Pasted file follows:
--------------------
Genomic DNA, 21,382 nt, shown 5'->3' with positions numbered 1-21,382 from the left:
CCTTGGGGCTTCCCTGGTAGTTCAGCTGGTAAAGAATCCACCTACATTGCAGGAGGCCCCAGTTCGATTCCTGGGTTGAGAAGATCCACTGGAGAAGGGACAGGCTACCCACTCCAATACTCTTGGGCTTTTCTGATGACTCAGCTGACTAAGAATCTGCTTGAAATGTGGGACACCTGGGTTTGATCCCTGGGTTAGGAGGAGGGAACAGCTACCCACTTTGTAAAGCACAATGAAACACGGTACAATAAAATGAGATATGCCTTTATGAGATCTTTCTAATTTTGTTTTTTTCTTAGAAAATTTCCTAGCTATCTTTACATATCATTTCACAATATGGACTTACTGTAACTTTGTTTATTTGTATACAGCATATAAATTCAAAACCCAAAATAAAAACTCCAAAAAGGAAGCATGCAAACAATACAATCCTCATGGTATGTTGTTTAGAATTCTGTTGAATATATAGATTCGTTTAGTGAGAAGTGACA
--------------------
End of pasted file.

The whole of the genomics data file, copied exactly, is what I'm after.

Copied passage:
Genomic DNA, 21,382 nt, shown 5'->3' with positions numbered 1-21,382 from the left:
CCTTGGGGCTTCCCTGGTAGTTCAGCTGGTAAAGAATCCACCTACATTGCAGGAGGCCCCAGTTCGATTCCTGGGTTGAGAAGATCCACTGGAGAAGGGACAGGCTACCCACTCCAATACTCTTGGGCTTTTCTGATGACTCAGCTGACTAAGAATCTGCTTGAAATGTGGGACACCTGGGTTTGATCCCTGGGTTAGGAGGAGGGAACAGCTACCCACTTTGTAAAGCACAATGAAACACGGTACAATAAAATGAGATATGCCTTTATGAGATCTTTCTAATTTTGTTTTTTTCTTAGAAAATTTCCTAGCTATCTTTACATATCATTTCACAATATGGACTTACTGTAACTTTGTTTATTTGTATACAGCATATAAATTCAAAACCCAAAATAAAAACTCCAAAAAGGAAGCATGCAAACAATACAATCCTCATGGTATGTTGTTTAGAATTCTGTTGAATATATAGATTCGTTTAGTGAGAAGTGACA